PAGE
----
“Let me have go at this,” I say. “Us real world types are surrounded by fantasy clouds, so it’s logical to assume that characters in fantasy novels will be surrounded by reality clouds.”
“No, that’s false logic, mate. Characters in fantasy novels are real to their world. They won’t have clouds around them that reflect our world; they’ll have clouds full of fantasy what pertains in their world.”
“Okay, so what would be in Gandalf’s fantasy cloud?”
“Good question and possibly unique in the history of Lord of the Rings fandom. So, what does the most famous wizard in fantasy history fantasise about?”
“Being a hobbit,” I say, “settling down with a nice hobbit woman and drinking beer in a hobbit tavern, philosophising with his hobbit builder/decorator mate about what David Copperfield fantasises about?”
He ignores my attempt at circular irony. “I reckon he would fantasise about being a better soddin’ bloke, actually. I mean, he’s all beard and meaningful looks but that won’t cut it with a wizard chick. She’s going to respond more to creative humour and a manly strength that’s so confident it can open a window of vulnerability for her to see the true him through, what contains more real magic than anything his wand can ever summon up.”
“Well, now you may of course be alluding to the author’s own fantasy cloud and his unconscious suppression thereof.”
“You’ve hit it, Tel,” he says. “The fundamental problem with modern fantasy.”
“Hang on, let me get my notebook out; this is going to be a real scoop.”
“Until a writer is proper au fait with his own fantasy cloud he’s never going to produce characters with believable fantasy clouds. The bleedin’ reader doesn’t need to know what exactly these characters’ clouds contain, of course, but he has to sense their presence, and that takes the form of characters who don’t look and sound like they just switch off when they’re not in a scene and get hung up in the author’s various mental closets called ‘Wise But Boringly Dead Pan Wizard Unless He’s Slapping His Thighs At A ‘Joke’ That The Reader’ll Never Get Because Frankly It’s Not Very Funny’, or ‘Ballsy Princess Who Nevertheless Carries Around An Impressive Pair Of Knockers’ or ‘Villain Who Never Changes His Underpants’. If both author’s and his characters’ fantasy clouds was fully operational you could have your villain, I don’t know, just watching Panorama and looking like he’s a bit lost in big issues, and he’d be even more villainous for it.”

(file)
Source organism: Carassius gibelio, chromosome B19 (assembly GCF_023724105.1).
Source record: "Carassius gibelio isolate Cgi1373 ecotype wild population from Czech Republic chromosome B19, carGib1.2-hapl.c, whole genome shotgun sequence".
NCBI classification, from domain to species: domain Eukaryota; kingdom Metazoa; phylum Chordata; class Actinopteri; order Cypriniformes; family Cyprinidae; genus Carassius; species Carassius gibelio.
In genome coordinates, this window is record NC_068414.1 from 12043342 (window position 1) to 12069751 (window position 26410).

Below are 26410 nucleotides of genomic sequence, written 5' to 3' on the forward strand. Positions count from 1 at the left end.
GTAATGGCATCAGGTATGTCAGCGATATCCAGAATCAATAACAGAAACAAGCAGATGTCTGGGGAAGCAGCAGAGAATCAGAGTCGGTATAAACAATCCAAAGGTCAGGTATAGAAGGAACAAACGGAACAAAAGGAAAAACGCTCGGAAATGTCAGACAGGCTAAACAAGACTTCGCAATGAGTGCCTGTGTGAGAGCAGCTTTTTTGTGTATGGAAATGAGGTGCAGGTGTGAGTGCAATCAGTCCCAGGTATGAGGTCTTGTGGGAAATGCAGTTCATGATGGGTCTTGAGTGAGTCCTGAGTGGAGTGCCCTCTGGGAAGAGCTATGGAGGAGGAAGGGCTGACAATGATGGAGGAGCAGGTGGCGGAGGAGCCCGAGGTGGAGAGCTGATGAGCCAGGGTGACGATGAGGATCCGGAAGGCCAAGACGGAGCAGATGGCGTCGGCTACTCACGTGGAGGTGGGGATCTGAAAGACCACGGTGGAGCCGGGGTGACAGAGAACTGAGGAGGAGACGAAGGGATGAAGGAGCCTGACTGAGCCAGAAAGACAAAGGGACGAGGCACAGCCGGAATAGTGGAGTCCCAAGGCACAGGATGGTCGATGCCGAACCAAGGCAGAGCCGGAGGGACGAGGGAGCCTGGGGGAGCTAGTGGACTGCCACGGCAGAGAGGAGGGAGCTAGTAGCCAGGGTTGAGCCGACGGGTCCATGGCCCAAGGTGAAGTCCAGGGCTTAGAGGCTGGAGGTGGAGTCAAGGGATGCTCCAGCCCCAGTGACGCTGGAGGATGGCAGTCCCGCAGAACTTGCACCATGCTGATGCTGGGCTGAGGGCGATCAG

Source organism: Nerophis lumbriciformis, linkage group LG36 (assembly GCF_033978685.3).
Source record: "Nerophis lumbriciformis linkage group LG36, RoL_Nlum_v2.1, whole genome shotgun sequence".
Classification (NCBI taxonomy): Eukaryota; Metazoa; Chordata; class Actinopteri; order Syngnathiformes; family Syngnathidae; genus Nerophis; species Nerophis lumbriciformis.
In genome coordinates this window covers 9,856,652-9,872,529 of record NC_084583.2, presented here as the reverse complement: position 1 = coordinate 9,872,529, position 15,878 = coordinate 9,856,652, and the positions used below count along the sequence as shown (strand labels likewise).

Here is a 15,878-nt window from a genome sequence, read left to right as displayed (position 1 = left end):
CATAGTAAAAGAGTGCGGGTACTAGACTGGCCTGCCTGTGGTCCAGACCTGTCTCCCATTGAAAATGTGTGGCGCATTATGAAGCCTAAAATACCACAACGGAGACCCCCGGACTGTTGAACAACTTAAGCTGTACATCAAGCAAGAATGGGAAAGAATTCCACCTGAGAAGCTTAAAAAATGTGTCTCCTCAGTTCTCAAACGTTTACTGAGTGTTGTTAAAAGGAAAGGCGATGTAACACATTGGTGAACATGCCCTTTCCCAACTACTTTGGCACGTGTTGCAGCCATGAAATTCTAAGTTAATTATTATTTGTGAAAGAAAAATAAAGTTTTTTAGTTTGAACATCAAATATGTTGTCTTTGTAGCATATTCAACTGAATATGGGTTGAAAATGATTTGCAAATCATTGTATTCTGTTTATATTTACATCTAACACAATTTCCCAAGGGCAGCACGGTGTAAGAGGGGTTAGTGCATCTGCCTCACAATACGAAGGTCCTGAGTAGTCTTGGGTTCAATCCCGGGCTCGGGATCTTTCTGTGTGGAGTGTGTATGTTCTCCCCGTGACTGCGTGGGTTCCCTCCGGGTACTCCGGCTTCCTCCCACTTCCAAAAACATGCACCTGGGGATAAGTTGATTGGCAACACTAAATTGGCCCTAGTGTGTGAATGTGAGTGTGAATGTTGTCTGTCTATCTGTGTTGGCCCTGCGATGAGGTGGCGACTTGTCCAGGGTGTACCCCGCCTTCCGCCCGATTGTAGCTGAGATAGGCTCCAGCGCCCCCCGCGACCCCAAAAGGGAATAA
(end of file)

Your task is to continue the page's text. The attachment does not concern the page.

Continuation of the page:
“If all this is true,” I say, “how come millions of readers seem to enjoy fantasy with cloudless characters?”
He looks sad and swallows two thirds of his second pint in one hit. “You’ve now hit on the other fundamental problem with modern fantasy.”
“Where did I put my pen . . . ?”
“The fantasy novel is the reader’s fantasy cloud, at least while they’re reading, or attending conventions or whatever. It prevents them having to try to understand their own real fantasy cloud.”
“Okay,” I say, “so, we’ve got authors who are not sufficiently aware of their own fantasy clouds, writing characters who don’t actually have fantasy clouds, for readers who are escaping their real fantasy clouds for a collective cloud made of the author’s subconscious cloud and his characters’ missing clouds, which together approximate a fantasy-fantasy cloud that by existing in a fantasy setting allows the reader, and probably the author too, to believe they are actually grappling with a legitimate fantasy cloud but in fact they’re just avoiding real fantasy?”
He nods, a little smugly it has to be said. “I knew you’d get there eventually, Tel.”